“We are happy because we have our own place,” Erick said. “I am proud that I have a place, and I am grateful. [The Wyatts] have welcomed us with open arms and prepared a place for us. I trust the things they have prepared for us, and I thank them for their assistance and giving us shelter. This Welcome House — it is really a nice place.”
At Welcome House, those who receive radical hospitality are also those who give it, as immigrant families like the Ericks increasingly comprise the staff of hosts and volunteers. Marc Wyatt first met Thomas Morgan and Nunu Ngwa as his team prepared a local apartment for another recently-immigrated family. Within minutes, Morgan and Ngwa were moving furniture and distributing bottled water to the volunteer team, Marc said, and have since not only received assistance from Welcome House, but have become indispensable navigators among unreached refugee families in Raleigh.
When Morgan and Ngwa first arrived in the U.S. from Myanmar, Ngwa said nobody would welcome their family, let alone help her two daughters get medical attention for extremely high fevers. Back home in Kachin State, conflict between the Kachin Independence Army and government soldiers led to the kidnapping of her husband, Thomas, who escaped and fled the country with his family.
When they arrived in North Carolina, Morgan said he and his wife sought help from neighbors and even tried to apply for public health insurance, but neither knew how to use a phone or access the most basic resources for survival in the U.S. Now up and on their feet, Morgan and Ngwa work alongside Welcome House to help prepare apartments, provide transportation, gather groceries and even form partnerships with other faith communities across the area.
“I think that helping is like breaking down walls,” Morgan explained. “I help as much as I can because, when we came to America, we got nothing, nobody. We need to treat them very kind, very open-hearted so that they can share their feelings and let us know what they need. Mostly, they need to feel like they are at home, and we have to be like their brother or sister, so that they will feel safe.”
As local churches come alongside the Wyatts as well as immigrants like Morgan and Ngwa, congregations across the Fellowship are discovering how to become part of beloved community, but only through careful listening, emphasized Amanda Atkin, associate minister for spiritual formation at Greystone Baptist Church in Raleigh, N.C. Not far from Greystone, the Cedar Point neighborhood where many immigrants and refugees reside has become a new haunt for many of the Greystone congregation, Atkin said.
In addition to partnering with Welcome House to collect furniture and prepare apartments, the Greystone congregation is engaging in ongoing dialogue with Felix and Nicole Iyoko, two Swahili volunteers who are also CBF church starters, planting a faith community among local refugees and partnering with Greystone as it grows its church. Through that partnership, Atkin said, Greystone has contributed a set of Swahili Bibles as well as collected 30 turkeys for the church’s Thanksgiving outreach project.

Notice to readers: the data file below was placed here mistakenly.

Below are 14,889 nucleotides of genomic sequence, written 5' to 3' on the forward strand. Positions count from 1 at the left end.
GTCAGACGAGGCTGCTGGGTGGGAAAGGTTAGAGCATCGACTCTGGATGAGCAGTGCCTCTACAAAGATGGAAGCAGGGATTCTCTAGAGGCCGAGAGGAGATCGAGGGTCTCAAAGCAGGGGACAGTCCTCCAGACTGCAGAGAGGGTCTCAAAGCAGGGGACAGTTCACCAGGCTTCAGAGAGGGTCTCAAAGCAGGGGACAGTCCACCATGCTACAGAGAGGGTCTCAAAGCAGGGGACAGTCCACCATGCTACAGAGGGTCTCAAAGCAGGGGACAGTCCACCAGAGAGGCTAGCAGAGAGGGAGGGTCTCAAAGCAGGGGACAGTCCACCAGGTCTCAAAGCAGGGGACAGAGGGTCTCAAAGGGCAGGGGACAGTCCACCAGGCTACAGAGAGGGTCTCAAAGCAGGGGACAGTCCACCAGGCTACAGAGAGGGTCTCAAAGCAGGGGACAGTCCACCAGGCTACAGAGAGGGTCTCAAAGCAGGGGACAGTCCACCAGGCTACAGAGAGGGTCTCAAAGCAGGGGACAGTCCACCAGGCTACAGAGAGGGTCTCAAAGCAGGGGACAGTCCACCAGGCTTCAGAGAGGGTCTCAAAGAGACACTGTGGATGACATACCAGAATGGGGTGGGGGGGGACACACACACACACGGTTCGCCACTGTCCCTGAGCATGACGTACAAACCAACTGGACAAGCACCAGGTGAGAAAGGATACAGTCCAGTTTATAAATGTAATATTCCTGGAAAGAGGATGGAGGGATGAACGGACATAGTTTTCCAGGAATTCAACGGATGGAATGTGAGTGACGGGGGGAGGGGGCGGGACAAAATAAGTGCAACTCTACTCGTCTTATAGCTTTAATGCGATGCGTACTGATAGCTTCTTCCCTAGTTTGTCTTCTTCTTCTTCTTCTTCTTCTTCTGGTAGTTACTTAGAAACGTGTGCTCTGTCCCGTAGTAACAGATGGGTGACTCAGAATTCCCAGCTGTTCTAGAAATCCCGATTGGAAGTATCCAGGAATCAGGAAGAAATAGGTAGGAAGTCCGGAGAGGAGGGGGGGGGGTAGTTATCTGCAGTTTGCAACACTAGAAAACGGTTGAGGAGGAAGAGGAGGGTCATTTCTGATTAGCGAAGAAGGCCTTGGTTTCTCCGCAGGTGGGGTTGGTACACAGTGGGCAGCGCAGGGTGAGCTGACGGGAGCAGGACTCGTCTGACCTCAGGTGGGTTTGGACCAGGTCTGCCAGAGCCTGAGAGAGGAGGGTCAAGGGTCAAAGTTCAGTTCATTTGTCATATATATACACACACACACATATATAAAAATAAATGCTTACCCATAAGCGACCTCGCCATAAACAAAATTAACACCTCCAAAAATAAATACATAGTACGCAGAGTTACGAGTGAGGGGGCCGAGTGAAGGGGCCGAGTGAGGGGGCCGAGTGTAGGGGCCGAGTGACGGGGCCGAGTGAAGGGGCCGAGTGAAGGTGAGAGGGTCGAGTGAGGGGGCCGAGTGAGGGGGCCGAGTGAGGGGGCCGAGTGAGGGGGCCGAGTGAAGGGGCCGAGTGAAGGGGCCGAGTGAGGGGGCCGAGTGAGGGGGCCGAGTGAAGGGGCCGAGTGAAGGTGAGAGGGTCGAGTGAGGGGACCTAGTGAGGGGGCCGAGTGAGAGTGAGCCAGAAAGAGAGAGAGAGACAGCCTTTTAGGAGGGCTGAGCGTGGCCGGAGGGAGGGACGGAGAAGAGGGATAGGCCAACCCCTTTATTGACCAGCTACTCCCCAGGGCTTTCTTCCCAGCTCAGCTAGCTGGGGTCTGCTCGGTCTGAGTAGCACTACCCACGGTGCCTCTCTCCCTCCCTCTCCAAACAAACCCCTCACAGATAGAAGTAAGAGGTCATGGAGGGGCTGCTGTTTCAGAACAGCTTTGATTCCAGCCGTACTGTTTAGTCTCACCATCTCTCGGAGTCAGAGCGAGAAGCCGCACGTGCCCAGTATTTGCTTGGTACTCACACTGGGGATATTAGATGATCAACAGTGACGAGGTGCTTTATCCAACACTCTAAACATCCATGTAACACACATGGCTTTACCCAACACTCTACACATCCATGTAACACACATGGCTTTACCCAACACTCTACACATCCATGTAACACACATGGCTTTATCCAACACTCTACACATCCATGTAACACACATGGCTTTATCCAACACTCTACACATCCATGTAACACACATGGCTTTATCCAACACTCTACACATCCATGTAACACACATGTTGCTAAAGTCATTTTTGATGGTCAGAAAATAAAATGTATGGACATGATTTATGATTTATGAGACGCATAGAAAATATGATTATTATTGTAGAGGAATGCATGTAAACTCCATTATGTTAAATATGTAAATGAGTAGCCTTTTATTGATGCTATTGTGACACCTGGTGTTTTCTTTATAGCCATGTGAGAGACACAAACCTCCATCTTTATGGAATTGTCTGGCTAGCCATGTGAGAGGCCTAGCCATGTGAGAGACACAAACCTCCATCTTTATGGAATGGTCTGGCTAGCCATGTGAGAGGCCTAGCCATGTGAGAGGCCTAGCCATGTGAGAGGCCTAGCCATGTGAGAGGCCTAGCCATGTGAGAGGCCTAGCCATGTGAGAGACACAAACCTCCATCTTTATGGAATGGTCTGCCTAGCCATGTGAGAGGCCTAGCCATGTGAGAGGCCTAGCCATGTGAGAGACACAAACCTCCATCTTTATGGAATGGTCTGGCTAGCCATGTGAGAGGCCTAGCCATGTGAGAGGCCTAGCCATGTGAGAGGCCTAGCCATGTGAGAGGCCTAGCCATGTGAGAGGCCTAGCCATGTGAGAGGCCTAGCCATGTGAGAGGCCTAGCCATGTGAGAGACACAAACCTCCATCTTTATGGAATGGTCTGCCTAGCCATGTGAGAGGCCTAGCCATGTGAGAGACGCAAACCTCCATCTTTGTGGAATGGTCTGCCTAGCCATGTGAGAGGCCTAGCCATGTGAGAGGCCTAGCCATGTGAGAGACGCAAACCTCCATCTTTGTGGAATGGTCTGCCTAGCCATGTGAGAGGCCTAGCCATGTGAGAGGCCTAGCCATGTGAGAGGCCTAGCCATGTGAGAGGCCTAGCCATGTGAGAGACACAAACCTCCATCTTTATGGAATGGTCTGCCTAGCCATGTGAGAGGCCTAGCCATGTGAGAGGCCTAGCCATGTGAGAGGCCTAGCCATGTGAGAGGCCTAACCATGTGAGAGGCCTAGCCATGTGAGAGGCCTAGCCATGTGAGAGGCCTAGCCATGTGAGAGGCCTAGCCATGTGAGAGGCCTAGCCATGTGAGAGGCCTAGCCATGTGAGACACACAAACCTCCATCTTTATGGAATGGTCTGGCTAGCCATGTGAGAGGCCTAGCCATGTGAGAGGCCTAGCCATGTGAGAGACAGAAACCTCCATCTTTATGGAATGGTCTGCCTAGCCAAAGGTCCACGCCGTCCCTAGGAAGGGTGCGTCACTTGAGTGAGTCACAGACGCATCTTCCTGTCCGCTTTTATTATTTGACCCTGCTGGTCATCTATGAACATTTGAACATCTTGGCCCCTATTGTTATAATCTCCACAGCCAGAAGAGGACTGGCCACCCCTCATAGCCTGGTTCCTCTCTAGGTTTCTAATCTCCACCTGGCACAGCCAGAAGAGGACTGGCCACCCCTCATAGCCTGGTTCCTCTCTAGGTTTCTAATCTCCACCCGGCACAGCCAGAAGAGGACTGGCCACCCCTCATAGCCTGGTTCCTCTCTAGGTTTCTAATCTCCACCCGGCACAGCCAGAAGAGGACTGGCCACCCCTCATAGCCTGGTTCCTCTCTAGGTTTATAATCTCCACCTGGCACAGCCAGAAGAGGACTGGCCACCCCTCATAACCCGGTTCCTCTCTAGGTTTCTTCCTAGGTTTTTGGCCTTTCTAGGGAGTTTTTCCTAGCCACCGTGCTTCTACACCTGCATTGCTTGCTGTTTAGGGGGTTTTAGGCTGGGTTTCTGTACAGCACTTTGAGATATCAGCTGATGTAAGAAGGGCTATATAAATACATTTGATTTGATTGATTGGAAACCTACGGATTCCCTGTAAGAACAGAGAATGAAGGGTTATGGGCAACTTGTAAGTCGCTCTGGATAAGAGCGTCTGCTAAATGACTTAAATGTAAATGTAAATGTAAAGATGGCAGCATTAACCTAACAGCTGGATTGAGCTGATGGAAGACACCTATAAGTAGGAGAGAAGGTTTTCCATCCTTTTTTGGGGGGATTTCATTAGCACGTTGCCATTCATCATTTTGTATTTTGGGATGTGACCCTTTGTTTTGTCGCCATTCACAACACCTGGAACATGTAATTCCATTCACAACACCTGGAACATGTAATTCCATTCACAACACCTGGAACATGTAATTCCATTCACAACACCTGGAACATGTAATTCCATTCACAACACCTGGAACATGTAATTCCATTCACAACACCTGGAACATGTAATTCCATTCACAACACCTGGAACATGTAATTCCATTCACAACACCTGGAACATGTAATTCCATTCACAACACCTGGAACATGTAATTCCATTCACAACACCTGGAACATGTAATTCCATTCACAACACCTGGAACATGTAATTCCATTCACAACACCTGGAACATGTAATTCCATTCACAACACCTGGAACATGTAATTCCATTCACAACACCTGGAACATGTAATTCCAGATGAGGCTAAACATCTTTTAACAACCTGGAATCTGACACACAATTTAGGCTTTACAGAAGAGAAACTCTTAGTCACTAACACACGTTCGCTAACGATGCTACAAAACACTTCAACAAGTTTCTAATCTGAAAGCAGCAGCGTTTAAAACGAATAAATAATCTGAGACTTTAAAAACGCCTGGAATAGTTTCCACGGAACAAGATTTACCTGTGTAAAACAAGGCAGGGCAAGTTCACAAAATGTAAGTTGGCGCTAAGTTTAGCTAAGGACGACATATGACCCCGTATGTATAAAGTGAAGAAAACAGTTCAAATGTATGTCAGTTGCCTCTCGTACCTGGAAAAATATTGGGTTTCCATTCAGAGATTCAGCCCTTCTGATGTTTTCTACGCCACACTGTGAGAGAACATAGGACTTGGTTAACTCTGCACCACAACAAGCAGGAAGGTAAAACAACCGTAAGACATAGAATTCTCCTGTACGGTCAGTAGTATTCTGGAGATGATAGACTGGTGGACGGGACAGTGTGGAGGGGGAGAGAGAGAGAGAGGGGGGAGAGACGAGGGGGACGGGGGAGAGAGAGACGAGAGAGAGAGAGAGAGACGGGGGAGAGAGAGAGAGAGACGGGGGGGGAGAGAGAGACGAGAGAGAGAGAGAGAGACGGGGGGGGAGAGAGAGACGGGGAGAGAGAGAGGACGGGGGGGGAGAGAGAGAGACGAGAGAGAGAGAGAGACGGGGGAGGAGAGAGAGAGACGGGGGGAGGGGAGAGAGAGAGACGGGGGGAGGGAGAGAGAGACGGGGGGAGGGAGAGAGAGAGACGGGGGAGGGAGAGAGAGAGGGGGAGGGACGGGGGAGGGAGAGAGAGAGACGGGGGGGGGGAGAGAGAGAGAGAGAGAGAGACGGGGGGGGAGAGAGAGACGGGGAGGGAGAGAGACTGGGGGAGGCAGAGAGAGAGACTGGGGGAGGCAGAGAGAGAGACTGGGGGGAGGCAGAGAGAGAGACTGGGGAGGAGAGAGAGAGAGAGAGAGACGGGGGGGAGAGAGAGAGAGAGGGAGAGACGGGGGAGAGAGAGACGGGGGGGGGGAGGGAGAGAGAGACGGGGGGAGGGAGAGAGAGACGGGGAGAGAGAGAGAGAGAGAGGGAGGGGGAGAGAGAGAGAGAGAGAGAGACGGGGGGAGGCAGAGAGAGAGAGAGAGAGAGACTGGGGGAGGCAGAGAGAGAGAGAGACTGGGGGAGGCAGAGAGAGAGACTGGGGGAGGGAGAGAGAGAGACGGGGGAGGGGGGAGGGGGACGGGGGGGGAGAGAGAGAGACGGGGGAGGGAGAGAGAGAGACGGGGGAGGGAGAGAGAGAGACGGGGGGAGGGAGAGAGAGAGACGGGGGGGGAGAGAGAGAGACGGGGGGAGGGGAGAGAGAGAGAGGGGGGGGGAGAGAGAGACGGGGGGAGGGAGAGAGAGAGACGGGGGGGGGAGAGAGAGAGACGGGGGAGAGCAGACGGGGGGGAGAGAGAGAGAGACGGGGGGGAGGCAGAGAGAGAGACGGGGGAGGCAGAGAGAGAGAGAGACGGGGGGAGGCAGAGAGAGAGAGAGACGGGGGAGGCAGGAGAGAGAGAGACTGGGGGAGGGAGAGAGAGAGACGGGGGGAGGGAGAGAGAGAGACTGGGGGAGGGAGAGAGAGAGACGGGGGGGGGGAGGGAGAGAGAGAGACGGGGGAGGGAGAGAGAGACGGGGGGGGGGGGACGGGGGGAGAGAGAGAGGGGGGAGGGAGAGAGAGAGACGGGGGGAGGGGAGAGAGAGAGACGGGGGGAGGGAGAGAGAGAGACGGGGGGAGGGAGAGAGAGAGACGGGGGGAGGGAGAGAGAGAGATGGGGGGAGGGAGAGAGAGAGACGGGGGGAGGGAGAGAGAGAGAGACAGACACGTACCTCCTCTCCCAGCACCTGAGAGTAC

“We cultivate beloved community by understanding that we are much more alike than we are different,” Atkin explained. “Even with very marked differences of culture, race and language, we still find ways to partner together. We want to listen to them and hear from them what their needs are. We are able to do that when we sit down at a table together, when we prepare an apartment and make beds for kids, when we share meals together, when we talk about how our kids are doing in school or discuss different parenting styles, when we are listening to the spirit of God calling us.”
As immigrants, organizations and local congregations like Greystone form together in North Carolina, Marc Wyatt said, the beloved community of Welcome House extends to every church that partners in their work through the Offering for Global Missions.
“We do this as a community, God’s Beloved Community,” Marc said. “As CBF field personnel working in the Research Triangle, we have the privilege of calling and mobilizing God’s people to be welcomers and to walk alongside the immigrants and refugees that are coming to this area. Every day, as we engage, as we’re among our neighbors and families in the neighborhoods, we see transformation — from ‘zero’ until they have their homes established and jobs to sustain their families and beyond. That’s transformative. It’s a new life that happens, and it happens in the community of the churches working cooperatively together.”
Learn more about and support the work of the Wyatts at www.cbf.net/wyatt. To support the cost of their presence in the Research Triangle, consider a gift to the CBF Offering for Global Missions at www.cbf.net/presence.